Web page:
It’s something I often wonder about. We see phrases like the one you shared “ how even calling someone stupid places you in danger “ but then we see the word fool and foolish used throughout both testaments. We see don’t judge but we also see judge righteously. We also see speak with kindness but then we see Pharisees called a brood of vipers and so on. It’s something I need to work back through myself. Especially concerning some groups. Like YECist. I’m quick to just write them off as stupid and struggle with honestly just hating them. When someone introduces to me part of their belief as YECism my initial response internally is “ oh my gosh just bug off I’m not even remotely interested in you or your beliefs” about anything. Even if they are a known expert in a u related issue I just want them out. Some I have learned to love in my congregation but even with them I Know i really limit the amount of time I’m around them even if they hardly bring it up.

Dear Mi,

I think that you are very clear about why Jesus told us not to judge or condemn others for superficial and often self-serving reasons. Jesus told the Pharisees to their face that they were hypocrites, and they were wrong in rejecting Him as the Messiah, because He cared about them. The Bible tells those who are in the wrong what they are doing wrong

We reject YEC-ism, because it is wrong on many levels, but we do not reject people because they believe YEC. It would seem that the best way to get away from this is to try to find some common ground. On the other hand, we are not called to be friends with everyone. Just to love everyone.

Building God’s Kingdom is not making everyone TE, just building loving relationships with others. We are not called to try to make others agree with us, just to help them the best we can.

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Yes. Now, those who try to promote YEC by pronouncing everyone who disagrees with them on any issue a brainwashed heretical/atheist idiot, perhaps could use rejecting, in the “keep away from those who stir up contention” sense.


OK, you have got part of the message. We do not reject people because of their beliefs, but because of their actions. However, it goes deeper than this. Let us say that the issue behind these actions is spiritual pride. Then the question is, “Is God calling me to minister to this person to help him overcome a sense of spiritual insecurity that often results in spiritual pride?”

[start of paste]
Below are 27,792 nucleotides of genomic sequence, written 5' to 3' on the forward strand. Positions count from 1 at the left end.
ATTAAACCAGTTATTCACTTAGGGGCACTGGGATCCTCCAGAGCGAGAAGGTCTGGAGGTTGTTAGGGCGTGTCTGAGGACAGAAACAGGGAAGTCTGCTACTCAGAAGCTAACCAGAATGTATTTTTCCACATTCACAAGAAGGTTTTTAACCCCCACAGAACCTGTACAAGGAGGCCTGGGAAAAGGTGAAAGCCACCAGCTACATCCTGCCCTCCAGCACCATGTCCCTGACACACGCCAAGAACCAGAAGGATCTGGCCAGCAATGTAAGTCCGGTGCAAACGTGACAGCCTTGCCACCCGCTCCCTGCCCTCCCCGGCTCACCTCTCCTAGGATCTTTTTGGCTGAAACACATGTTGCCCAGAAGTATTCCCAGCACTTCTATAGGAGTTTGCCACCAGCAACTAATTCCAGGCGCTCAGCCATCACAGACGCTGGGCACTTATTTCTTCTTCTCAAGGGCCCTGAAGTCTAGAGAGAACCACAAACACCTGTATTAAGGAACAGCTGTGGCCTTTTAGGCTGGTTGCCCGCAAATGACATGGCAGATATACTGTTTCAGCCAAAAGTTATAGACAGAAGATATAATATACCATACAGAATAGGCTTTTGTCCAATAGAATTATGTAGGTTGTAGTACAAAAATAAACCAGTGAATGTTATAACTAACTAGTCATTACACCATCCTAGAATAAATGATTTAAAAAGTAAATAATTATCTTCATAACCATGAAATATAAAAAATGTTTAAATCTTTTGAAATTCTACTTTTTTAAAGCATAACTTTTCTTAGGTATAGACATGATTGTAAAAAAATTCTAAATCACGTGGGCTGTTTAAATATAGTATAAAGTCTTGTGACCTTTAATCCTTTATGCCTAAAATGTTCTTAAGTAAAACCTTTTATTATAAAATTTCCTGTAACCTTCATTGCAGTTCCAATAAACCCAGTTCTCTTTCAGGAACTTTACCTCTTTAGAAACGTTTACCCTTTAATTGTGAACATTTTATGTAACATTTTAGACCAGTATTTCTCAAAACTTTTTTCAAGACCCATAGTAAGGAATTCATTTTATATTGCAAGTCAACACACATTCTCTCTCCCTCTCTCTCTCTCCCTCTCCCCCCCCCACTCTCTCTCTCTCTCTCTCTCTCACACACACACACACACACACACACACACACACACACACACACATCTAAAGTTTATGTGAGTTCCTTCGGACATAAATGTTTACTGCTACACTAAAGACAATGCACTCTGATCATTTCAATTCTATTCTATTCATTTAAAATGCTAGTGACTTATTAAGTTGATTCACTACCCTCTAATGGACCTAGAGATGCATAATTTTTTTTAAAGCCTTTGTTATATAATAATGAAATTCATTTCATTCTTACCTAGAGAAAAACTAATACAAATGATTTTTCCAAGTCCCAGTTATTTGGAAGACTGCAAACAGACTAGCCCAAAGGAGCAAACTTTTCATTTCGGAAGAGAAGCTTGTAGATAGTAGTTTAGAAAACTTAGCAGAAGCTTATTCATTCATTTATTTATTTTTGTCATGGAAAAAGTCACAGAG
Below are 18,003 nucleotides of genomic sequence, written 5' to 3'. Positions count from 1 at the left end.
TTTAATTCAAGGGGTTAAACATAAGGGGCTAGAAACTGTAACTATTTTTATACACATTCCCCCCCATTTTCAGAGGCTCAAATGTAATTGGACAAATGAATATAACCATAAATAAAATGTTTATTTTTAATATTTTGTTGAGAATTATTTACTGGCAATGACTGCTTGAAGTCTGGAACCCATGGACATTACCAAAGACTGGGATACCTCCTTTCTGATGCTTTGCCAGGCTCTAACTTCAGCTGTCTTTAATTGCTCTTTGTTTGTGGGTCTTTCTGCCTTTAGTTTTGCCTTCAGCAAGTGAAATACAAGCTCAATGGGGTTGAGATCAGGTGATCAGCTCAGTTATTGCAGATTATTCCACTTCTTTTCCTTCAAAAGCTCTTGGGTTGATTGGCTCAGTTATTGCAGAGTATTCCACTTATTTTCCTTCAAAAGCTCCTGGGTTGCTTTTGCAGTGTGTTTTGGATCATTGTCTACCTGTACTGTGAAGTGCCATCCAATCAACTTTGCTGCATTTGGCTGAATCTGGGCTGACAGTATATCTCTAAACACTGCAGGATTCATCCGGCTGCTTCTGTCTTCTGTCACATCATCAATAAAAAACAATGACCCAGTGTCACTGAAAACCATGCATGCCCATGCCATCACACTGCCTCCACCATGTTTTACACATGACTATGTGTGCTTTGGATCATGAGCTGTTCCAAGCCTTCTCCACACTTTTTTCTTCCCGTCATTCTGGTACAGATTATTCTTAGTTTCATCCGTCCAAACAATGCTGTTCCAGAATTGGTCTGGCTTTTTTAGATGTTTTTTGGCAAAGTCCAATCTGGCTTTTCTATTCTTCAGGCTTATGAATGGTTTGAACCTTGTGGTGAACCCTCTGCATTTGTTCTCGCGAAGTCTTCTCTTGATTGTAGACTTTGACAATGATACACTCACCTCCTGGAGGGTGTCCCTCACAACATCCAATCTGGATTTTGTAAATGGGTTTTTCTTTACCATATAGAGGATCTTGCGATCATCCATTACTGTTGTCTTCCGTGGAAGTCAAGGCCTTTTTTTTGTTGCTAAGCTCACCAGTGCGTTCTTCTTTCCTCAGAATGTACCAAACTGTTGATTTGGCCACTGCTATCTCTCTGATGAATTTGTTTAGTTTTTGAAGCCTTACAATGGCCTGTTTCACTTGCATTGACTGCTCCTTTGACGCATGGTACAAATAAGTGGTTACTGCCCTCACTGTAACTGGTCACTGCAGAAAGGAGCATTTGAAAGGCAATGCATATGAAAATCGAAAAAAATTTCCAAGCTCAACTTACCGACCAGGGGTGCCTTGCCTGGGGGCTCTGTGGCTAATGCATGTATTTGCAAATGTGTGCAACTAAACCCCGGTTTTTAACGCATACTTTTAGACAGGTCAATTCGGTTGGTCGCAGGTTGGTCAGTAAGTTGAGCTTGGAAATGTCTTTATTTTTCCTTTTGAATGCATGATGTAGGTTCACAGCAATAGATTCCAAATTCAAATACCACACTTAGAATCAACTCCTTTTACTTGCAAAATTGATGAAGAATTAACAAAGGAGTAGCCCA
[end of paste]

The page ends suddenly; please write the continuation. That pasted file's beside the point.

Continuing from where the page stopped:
God calls us not to judge others by what they believe, or say they believe, but by what they do. Then Jesus says to forgive others and not carry a grudge. Through forgiveness and love we can understand why others do what they do and determine if God is calling us to help them to overcome whatever sins they might have. God always tells us not to reject others, but to keep an open mind as to how God might be working through them. We need to put God’s Will first, not our convenience.

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Yes, I was specifically thinking of 2 Timothy 2:23 and Titus 3:10, and how they would apply to the “anyone who disagrees with anything I say is an idiotic embodiment of evil” type of claim.

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Have you got any personal examples, particularly of where you’ve failed and how you struggled to do better?

2 Timothy 2:23 (NIV2011)
23 Don’t have anything to do with foolish and stupid arguments, because you know they produce quarrels.

This sounds like good advice. What is your problem with it?

I do have an issue with the way that BioLogos approaches YEC and ID, however.

YEC is not a scientific worldview, but a theological one. To oppose it you need to use theological arguments, not scientific ones, but BioLogos does not like to use theological arguments against YEC and ID.

ID is basically a philosophical argument, not a scientific argument against evolution. Again, one cannot disprove philosophy with science.

BioLogos would seem to be in an excellent position to point out the theological weaknesses of YEC and ID, but it does not do so because usually it treats them as scientific points of view.

My advice to you is not to oppose YEC and ID with basically science arguments, but with good theology/philosophy based on the Logos, John 1:1-3, 14, et al. You have to beat them at their own game to win.

There is that diatribe about the tongue in 1st John. I recall something about the topic of “Love” somewhere in scripture…